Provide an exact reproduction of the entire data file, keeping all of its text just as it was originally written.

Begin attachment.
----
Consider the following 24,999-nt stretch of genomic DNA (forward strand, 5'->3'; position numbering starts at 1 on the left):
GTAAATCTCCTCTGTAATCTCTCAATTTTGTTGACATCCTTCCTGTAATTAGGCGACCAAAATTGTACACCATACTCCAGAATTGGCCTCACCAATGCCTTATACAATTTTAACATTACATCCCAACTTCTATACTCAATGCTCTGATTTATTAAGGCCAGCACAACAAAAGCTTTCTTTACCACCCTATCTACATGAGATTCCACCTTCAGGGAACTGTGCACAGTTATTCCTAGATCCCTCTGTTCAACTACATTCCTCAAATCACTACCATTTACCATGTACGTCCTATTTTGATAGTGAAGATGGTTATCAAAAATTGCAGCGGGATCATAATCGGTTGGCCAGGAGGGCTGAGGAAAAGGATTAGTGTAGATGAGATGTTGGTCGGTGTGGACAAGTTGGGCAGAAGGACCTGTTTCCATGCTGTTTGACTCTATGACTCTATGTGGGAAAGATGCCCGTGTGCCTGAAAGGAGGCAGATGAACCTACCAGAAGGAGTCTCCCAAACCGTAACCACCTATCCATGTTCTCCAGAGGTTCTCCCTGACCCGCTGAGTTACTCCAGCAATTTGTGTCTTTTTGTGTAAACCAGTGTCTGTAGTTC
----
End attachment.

Consider the following 24,999-nt stretch of genomic DNA (forward strand, 5'->3'; position numbering starts at 1 on the left):
GTAAATCTCCTCTGTAATCTCTCAATTTTGTTGACATCCTTCCTGTAATTAGGCGACCAAAATTGTACACCATACTCCAGAATTGGCCTCACCAATGCCTTATACAATTTTAACATTACATCCCAACTTCTATACTCAATGCTCTGATTTATTAAGGCCAGCACAACAAAAGCTTTCTTTACCACCCTATCTACATGAGATTCCACCTTCAGGGAACTGTGCACAGTTATTCCTAGATCCCTCTGTTCAACTACATTCCTCAAATCACTACCATTTACCATGTACGTCCTATTTTGATAGTGAAGATGGTTATCAAAAATTGCAGCGGGATCATAATCGGTTGGCCAGGAGGGCTGAGGAAAAGGATTAGTGTAGATGAGATGTTGGTCGGTGTGGACAAGTTGGGCAGAAGGACCTGTTTCCATGCTGTTTGACTCTATGACTCTATGTGGGAAAGATGCCCGTGTGCCTGAAAGGAGGCAGATGAACCTACCAGAAGGAGTCTCCCAAACCGTAACCACCTATCCATGTTCTCCAGAGGTTCTCCCTGACCCGCTGAGTTACTCCAGCAATTTGTGTCTTTTTGTGTAAACCAGTGTCTGTAGTTC